Understanding Public Vaccine Policymaking Through the Lens of Political Economy Analysis—Using Taiwan as an Example
LIEN-THESIS-2020.pdf (1.278Mb)(embargoed until: 2021-05-01)
Lien, Chia En
MetadataShow full item record
CitationLien, Chia En. 2020. Understanding Public Vaccine Policymaking Through the Lens of Political Economy Analysis—Using Taiwan as an Example. Doctoral dissertation, Harvard T.H. Chan School of Public Health.
AbstractDespite the epidemiological transition from the era of communicable disease to the era of non-communicable disease (the COVID-19 pandemic notwithstanding), dengue remains a growing threat to the public health of the world. Lack of effective treatment and scalable vector control measures justify the need for investments in the development of a dengue vaccine. The thesis documents an eight-month project with Takeda Vaccine Business Unit, using political economy analysis to understand public vaccine policymaking.
The field assignment experience consisted of four steps: the first step involved becoming familiar with the goals, functions, and culture of the host organization, Takeda Vaccines; this step was necessary in order to scope and adjust the focus of the deliverables appropriately. The second step focused on data collection, with Taiwan selected as the primary country for in-depth analysis of public vaccine policymaking. Several public vaccine introductions in the United States, Canada, Indonesia, and Malaysia were chosen from the literature to provide a broader context for comparison and analysis. The third step was to match the data collected on Kingdon’s multiple stream framework to demonstrate the usefulness of the framework in understanding the vaccine adoption processes. The fourth and final step, based on the aforementioned analysis, was to generate hypotheses that informed the development of a toolkit for Takeda’s branch offices to prepare for the launch of a dengue vaccine in prioritized countries.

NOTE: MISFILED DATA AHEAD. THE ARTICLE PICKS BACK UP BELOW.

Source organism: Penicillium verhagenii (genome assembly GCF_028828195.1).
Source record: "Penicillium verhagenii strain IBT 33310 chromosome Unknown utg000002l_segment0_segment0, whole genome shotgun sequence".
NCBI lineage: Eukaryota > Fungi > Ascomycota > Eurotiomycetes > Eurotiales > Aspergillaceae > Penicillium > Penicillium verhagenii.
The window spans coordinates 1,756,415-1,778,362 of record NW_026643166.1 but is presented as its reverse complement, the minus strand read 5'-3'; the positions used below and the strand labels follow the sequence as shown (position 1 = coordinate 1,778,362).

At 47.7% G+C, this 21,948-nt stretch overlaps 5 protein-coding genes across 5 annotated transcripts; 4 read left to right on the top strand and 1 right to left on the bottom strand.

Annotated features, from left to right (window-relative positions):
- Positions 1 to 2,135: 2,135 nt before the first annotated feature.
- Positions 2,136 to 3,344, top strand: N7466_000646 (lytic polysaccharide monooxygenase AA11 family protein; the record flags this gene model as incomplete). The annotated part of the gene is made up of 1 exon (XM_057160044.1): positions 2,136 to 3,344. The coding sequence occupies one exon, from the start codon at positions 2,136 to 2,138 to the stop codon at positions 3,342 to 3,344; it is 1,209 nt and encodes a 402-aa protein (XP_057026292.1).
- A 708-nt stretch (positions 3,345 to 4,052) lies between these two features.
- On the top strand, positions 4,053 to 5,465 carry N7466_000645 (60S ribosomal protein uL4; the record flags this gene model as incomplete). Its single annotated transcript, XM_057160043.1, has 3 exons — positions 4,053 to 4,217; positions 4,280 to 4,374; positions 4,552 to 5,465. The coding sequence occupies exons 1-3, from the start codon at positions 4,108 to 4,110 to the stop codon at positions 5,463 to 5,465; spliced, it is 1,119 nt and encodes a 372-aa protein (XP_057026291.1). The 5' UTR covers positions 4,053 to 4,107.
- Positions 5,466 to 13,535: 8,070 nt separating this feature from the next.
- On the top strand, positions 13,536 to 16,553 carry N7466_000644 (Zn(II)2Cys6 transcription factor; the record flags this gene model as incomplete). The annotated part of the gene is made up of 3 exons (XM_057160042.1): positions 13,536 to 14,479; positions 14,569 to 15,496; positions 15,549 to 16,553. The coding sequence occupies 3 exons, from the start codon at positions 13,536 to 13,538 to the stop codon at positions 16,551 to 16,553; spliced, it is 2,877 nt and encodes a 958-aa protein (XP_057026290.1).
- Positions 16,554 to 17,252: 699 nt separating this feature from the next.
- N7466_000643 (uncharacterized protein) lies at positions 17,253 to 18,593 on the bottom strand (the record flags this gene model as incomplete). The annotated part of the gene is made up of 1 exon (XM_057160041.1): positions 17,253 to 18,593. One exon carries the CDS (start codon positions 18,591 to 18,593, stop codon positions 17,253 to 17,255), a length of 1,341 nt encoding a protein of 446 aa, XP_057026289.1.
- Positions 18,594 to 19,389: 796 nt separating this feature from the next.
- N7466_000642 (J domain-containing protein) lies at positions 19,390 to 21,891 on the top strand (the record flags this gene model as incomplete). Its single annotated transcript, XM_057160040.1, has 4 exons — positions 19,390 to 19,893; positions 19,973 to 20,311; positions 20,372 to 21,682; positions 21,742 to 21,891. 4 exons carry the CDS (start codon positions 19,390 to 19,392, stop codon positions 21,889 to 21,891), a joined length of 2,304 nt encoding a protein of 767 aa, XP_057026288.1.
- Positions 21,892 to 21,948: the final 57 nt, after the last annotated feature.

Although industry involvement in public vaccine policymaking has not been viewed as ethically appropriate by everyone, this project demonstrated that the industry plays an indispensable role in bringing a healthcare solution to a population in need. In this sense, the power of the market and its resources would be beneficial to public health. Technocrats and scientists involved in public vaccine policymaking explicitly adopt values of objective utilitarianism, while politicians adopt those of liberal egalitarianism; the combination of these two belief systems inform real-world decision-making. However, political considerations are able to trump the effects of different value principles and affect the final results of the policy decision, which would result in the decrease of transparency and consistency of the principles for vaccine policies.
Existing analytical frameworks of public vaccines fall short in explaining how public vaccine policies were introduced. The combination of political science, behavioral science, and lessons from environmental health can add value to the study of public vaccine policymaking, and health agenda setting.
Citable link to this pagehttp://nrs.harvard.edu/urn-3:HUL.InstRepos:42676016